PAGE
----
How to stay on top of your work, while still having fun
Thanksgiving has come and gone, and that means, miraculously, you’re already halfway through the fall term. It also means mid-term tests and assignments are going to start piling up, meaning productivity and good study habits are more essential than ever to stay on top of your workload without pulling too many all-nighters.
But productivity can be easier said than done. Temptations like Facebook, blogs, YouTube, Skype, or your procrastination vice of choice become more appealing than ever when you have something more important and less exciting to do, like finishing a paper or studying for an exam.
Which leaves you with three options.
- Vow that your New Year’s resolution will be to swear off Facebook, stop procrastinating, and start getting your work done EARLY! Yes! I can do this! Successfully pull this off for about three days, cave, and spend the next three days wasting your waking hours online while your paper sits unfinished. End up pulling an all-nighter the night before it’s due and kicking yourself the whole time, promising that NEXT time, you’ll get your work done early, damn it!
- After some serious self-reflection, acknowledge that you don’t have the willpower to stop procrastinating and simply accept that all-nighters are a necessary evil.
- Learn a genuinely effective productivity hack that achieves a happy medium of being productive and enjoying your internet vices, without requiring willpower of steel.
Number 3 likely sounds most appealing, right? So here’s the trick. It’s called the 30-10 Productivity Hack, and although you may scoff at its simplicity, it has been proven effective for about 90 per cent of the people who use it (based on my highly informal survey of my friends and family who I’ve recommended this to). The other 10 per cent are out of luck. I first discovered this trick on the blog Zen Habits (http://zenhabits.net) and it changed my academic life.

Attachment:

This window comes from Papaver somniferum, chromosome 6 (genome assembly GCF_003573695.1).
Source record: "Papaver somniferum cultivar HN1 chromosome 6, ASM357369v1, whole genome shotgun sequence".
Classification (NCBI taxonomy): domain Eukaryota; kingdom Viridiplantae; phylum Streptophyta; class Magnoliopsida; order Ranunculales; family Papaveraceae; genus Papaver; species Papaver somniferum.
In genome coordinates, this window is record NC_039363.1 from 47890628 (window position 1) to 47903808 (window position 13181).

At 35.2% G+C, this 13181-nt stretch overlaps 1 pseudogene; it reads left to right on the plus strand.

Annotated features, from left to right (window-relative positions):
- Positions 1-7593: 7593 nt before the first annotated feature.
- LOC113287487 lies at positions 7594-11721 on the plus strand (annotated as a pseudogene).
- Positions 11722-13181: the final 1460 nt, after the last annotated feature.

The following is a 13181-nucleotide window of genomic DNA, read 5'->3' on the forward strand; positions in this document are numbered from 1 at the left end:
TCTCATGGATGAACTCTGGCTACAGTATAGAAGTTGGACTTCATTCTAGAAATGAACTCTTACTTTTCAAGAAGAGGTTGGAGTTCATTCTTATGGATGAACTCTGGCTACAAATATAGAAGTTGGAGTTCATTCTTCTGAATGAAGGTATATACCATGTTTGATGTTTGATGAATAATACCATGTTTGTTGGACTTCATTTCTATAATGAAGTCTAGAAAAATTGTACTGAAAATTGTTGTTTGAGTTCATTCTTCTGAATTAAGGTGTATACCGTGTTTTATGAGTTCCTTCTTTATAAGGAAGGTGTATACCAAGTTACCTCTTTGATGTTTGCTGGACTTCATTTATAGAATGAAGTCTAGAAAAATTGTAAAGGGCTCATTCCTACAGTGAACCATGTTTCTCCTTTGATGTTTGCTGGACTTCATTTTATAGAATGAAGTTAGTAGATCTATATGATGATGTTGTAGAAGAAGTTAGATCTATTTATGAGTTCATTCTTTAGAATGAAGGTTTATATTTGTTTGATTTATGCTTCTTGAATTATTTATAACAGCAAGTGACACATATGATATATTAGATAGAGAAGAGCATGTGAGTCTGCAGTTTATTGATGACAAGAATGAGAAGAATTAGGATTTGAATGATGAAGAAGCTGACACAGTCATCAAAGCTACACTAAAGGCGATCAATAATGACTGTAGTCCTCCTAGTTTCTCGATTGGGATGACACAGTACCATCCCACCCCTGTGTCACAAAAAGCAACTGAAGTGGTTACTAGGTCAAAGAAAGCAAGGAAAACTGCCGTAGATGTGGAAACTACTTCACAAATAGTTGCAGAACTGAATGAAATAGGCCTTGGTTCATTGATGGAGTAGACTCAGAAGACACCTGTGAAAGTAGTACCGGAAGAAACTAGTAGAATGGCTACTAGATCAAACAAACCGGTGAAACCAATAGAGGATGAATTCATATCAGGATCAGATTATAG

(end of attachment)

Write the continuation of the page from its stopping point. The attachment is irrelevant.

Here’s what you do:
- Figure out where you spend most of your time when you should be working. For a lot of us, that’s on Facebook. It can also be spent browsing blogs, chatting on Skype, reading the news, watching videos on YouTube, you get the gist.
- Now, set a timer for 30 minutes. If you don’t have a stopwatch, there’s no shortage of online timers available. A basic, straightforward option is www.online-stopwatch.com. Now do your work for the full 30 minutes that the timer runs for. No Facebook, no blogs, no chatting, just work.
- When the timer goes off, reset it for 10 minutes. Now you’re in reward time. For the next 10 minutes, you can browse Facebook or watch YouTube videos to your heart’s content. But when your timer goes off after 10 minutes, reset for 30 minutes and get back to work. Repeat this process 30-10, 30-10, until your work is done.
I know this sounds too good to be true, but it really does work for most people. The promise of a tangible reward (10 minutes of free time) in the immediate future (never more than 30 minutes away) is a far more powerful motivator than more long-term or vague rewards that are further into the future (for example, not having to stay up all night finishing this paper next week). Knowing you have sanctioned time to procrastinate every 30 minutes makes the 30 minutes in between highly productive and distraction-free, meaning your paper gets done, on time, no sleep deprivation required. Don’t knock it ‘til you’ve tried it!
Courtesy: Online Stopwatch
Good luck with midterms!